Over 250 delegates from 30 countries met in the beautiful city of Dhaka, Bangladesh, for the Global Conference on Implementation Science (GCIS) between 28th June to 1st July of 2019. This was the first time that such a global conference on implementation science was organized in a low-income country. The conference was co-hosted by the Centre for Science of Implementation and Scale-up (SISU) at BRAC James P Grant School of Public Health at BRAC University and UNICEF Bangladesh, and co-sponsored by TDR. The event convened public health practitioners, policy-makers, researchers, implementers, students, funders etc. to share learnings on health and related programmes in resource-poor settings including conflict areas, urban poor and on how implementation research (IR) could tackle implementation challenges and scale-up a programme successfully. Given the relatively recent emergence of IR, this global conference was a timely attempt to synthesize our current understanding of the field, challenges faced and the way forward.
IR for effective health and non-health programming and scaling-up
We need IR to close know-do gaps in public health. The lack or delay of implementation and scale-up of proven interventions can lead to death and disability. For example, it took 42 years until the provision of Vitamin C for sailors was scaled up to prevent scurvy. An inspiring success story was the implementation and scale-up of Oral Rehydration Therapy (ORT) in our host country of Bangladesh by BRAC, icddr,b, the government of Bangladesh and others. ORT, tested effective by icddr,b researchers, was implemented and scaled-up nationally (hands on training to 14 million mothers) by BRAC, making it a part of the Bangladeshi culture. It is successes like these that highlight the importance of IR, research uptake and scale-up.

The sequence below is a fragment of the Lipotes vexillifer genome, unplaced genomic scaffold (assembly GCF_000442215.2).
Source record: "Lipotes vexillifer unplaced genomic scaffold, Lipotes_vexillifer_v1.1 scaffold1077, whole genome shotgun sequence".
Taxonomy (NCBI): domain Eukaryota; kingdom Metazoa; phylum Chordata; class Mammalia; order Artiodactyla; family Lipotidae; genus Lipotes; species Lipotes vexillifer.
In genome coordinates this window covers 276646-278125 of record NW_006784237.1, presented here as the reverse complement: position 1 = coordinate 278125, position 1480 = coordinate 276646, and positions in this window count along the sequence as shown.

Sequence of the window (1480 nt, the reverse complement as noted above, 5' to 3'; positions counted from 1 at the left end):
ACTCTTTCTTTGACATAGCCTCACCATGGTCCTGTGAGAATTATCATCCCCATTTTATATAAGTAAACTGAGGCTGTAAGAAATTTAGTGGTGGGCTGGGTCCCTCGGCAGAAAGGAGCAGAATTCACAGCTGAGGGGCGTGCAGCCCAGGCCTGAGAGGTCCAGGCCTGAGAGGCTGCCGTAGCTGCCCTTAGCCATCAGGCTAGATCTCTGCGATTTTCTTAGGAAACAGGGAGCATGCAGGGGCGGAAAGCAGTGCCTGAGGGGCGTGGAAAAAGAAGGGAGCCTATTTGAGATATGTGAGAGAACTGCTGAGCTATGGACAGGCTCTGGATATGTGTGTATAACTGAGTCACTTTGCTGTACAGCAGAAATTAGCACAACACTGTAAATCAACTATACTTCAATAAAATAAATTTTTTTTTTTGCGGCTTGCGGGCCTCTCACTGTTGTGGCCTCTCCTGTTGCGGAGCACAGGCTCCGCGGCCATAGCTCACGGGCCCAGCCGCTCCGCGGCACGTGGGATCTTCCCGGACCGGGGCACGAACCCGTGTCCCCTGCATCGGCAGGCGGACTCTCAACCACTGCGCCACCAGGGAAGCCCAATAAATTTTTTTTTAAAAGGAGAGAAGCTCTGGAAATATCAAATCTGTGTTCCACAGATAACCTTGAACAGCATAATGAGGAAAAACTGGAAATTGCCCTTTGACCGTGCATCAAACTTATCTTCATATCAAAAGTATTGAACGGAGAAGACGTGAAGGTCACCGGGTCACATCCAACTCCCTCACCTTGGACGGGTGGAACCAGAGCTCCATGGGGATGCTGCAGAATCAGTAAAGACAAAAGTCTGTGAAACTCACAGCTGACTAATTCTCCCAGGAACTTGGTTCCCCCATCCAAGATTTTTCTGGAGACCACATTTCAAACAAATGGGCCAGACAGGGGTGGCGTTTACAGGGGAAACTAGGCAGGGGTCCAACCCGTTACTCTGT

Making IR meaningful
To ensure that IR is meaningful to the populations we are intending to serve, researchers must include decision-makers, programme implementers and community members into the research process.
“Answer their questions – not yours.” – Dr John Reeder, Director of TDR
This statement reminds us of the often ‘neglected populations’ and of the need to ensure that IR is truly multidisciplinary. While sharing experiences in conducting IR, Mr. Asif Saleh, acting Executive Director of BRAC, reflected on the importance of keeping solutions simple and working closely with decision-makers in the entire IR process. This facilitates the translation of lessons learnt from IR projects into policy and practice.
Understanding IR: Emphasize the commonalities rather than fragmentation
Despite having several definitions and approaches of IR followed by different organizations or groups, it is crucial that instead of fragmenting, all IR actors focus on the commonalities and work together. The question should not be how sophisticated IR is compared to other research methods. Instead, we have to critically evaluate the quality of IR projects. High-quality IR is systematic, rigorous, multidisciplinary and answers real world questions. Some good examples of IR projects shared at GCIS and guidelines included the new training course on ethics in IR by WHO-TDR, the DELIR Initiative by UNICEF and AHPSR, GACD implementation science workshops, ENCORE, Arise, MNSP of FHI360, the COUNTDOWN NTD project, HEARD project, TB and Tobacco, Tobacco control etc. It was clear that we need to be flexible to adapt and understand implementation on a continuum from evidence-based practice to practice-based evidence.